The question is more like "how much of an 'action bandwidth gap' is there – how much serious action could people be doing that they aren't already spending resources on? Of the people who can tractably allocate their time on 'real action', are the things they are currently working on more or less important than these other things?"
I also think when you sit down to brainstorm "okay, what s... (read more)
I think LessWrong has had a recurring theme of "bioethics sucks." I very much liked the sanity check of "what, is the thing that people are vaguely saying sucks exactly?"
I appreciated the methodology of grabbing a bunch of random papers, to get a sense of the breadth of the field. I also liked the followup of checking what the field was like a decade+ ago. I think that doing a bunch of research gruntwork is still underrewarded at LessWrong and part of the reason I'm curating this is to "subsidize" that a bit.
Meanwhile, it seemed from the comm... (read more)
Do you think he is being rationalist at this particular moment? (I don't actually remember his arc very clearly)
I think I don't feel too bad about "hey, looks like we just disagree in some fundamental way here I'm not interested in trying to resolve, sorry". It might be rude in some circles but I think I'm willing to bite the bullet on "it's pretty necessary for that to be an okay-move to pull on LW and in rationalist spaces."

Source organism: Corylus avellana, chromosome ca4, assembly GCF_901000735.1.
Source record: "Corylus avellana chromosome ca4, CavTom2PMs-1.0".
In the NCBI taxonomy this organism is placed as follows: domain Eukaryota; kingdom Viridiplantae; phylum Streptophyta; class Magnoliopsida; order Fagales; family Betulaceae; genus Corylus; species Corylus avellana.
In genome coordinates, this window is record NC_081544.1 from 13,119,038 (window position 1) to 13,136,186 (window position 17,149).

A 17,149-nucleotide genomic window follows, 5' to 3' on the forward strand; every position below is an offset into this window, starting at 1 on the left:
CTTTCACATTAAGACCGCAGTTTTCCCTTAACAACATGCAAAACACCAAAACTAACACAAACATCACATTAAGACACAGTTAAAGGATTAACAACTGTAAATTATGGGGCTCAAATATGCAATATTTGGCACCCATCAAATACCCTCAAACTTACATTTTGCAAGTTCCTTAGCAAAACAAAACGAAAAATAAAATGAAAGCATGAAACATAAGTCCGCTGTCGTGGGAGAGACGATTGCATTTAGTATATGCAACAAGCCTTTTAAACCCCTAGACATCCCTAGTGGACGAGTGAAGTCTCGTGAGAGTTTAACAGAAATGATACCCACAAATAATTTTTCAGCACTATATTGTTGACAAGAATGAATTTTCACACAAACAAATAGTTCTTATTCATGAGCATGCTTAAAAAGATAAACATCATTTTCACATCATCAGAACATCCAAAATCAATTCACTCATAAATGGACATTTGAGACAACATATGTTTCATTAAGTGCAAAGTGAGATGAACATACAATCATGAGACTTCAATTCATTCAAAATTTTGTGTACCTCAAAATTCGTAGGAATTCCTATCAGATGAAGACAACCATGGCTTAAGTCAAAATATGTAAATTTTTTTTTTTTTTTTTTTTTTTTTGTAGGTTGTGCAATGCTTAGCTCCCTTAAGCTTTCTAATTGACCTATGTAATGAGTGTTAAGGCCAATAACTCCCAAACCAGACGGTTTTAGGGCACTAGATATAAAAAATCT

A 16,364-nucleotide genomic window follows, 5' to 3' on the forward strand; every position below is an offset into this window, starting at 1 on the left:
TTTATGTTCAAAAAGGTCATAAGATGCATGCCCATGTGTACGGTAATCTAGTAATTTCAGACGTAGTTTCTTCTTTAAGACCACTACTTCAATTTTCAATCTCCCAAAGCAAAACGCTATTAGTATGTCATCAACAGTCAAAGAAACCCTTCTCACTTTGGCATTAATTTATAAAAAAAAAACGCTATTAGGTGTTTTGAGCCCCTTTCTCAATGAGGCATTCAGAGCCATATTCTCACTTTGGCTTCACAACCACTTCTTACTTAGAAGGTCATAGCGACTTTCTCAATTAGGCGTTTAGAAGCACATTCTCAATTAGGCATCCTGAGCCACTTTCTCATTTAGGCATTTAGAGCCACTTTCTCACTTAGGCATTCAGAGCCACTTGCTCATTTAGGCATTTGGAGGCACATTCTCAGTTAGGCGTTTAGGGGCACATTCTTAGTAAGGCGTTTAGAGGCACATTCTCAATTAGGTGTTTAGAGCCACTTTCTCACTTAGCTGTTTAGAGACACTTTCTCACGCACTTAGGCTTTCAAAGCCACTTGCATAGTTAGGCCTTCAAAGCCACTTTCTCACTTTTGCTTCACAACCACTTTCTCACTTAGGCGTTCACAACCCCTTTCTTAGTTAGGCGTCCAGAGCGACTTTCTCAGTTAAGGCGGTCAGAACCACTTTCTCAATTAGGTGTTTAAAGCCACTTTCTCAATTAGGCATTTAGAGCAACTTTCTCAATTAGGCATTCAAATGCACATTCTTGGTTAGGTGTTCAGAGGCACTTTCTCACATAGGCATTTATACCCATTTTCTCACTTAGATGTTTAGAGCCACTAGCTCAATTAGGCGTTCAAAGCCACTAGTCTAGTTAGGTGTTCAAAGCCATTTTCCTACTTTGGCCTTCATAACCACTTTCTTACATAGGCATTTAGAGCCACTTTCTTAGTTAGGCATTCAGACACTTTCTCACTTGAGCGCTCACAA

I think "we disagree in a fundamental way" isn't quite accurate, and there's a better version that's something like "I think we're thinking in pretty different frames/paradigms and I don't think it makes sense to bridge that disconnect."
A thing... (read more)
As for asking people if they have the skill,
I actually was not expecting the process to be "ask if they have the skill", I was expecting the sequence to be:
(well, that's probably an unproductive way to go about it, ... (read more)
Sometimes the subject of Kegan Levels comes up and it actually matters a) that a developmental framework called "kegan levels" exists and is meaningful, b) that it applies somehow to The Situation You're In.
But, almost always when it comes up in my circles, the thing under discussion is something like "does a person have the ability to take their systems as object, move between frames, etc." And AFAICT this doesn't really need to invoke developmental frameworks at all. You can just ask if a person has a the "move between frames" skill.*
This still suffers a... (read more)
FYI, I'd have found it helpful to have formally stated "Ty is a real person, but not their real name." I found myself fairly confused about whether he was real and assumed he probably wasn't.
Minor mod note: removed the "🇨🇦" from the title. It was cute, and I probably wouldn't mind it as a one-time-thing but vaguely worried about the site sliding towards colorful cacophany. :P
Respectfully disagree: I don't think enforcing something like this help towards facilitating personal blogposts on lesswrong. I think a better alternative is to create some formal styling guide and implement a formatter that strips emojis etc from the title string when posts are promoted to frontpage (or even in the "recent posts" list if you guys want that); otherwise I don't think limiting editorial choices by the author helps the case of building community blogs.